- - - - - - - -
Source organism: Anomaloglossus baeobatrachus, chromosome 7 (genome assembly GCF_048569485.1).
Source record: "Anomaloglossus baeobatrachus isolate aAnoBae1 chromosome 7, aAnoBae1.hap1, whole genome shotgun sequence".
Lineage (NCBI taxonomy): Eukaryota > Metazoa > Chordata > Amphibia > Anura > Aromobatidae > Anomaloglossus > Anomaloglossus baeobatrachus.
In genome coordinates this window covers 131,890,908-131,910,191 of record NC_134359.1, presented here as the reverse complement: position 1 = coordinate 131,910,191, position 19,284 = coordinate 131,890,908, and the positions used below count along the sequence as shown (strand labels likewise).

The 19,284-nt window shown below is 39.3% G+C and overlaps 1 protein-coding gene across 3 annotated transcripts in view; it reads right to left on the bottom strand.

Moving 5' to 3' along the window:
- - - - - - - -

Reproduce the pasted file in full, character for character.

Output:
Source organism: Anomaloglossus baeobatrachus, chromosome 7 (genome assembly GCF_048569485.1).
Source record: "Anomaloglossus baeobatrachus isolate aAnoBae1 chromosome 7, aAnoBae1.hap1, whole genome shotgun sequence".
Lineage (NCBI taxonomy): Eukaryota > Metazoa > Chordata > Amphibia > Anura > Aromobatidae > Anomaloglossus > Anomaloglossus baeobatrachus.
In genome coordinates this window covers 131,890,908-131,910,191 of record NC_134359.1, presented here as the reverse complement: position 1 = coordinate 131,910,191, position 19,284 = coordinate 131,890,908, and the positions used below count along the sequence as shown (strand labels likewise).

The 19,284-nt window shown below is 39.3% G+C and overlaps 1 protein-coding gene across 3 annotated transcripts in view; it reads right to left on the bottom strand.

Moving 5' to 3' along the window: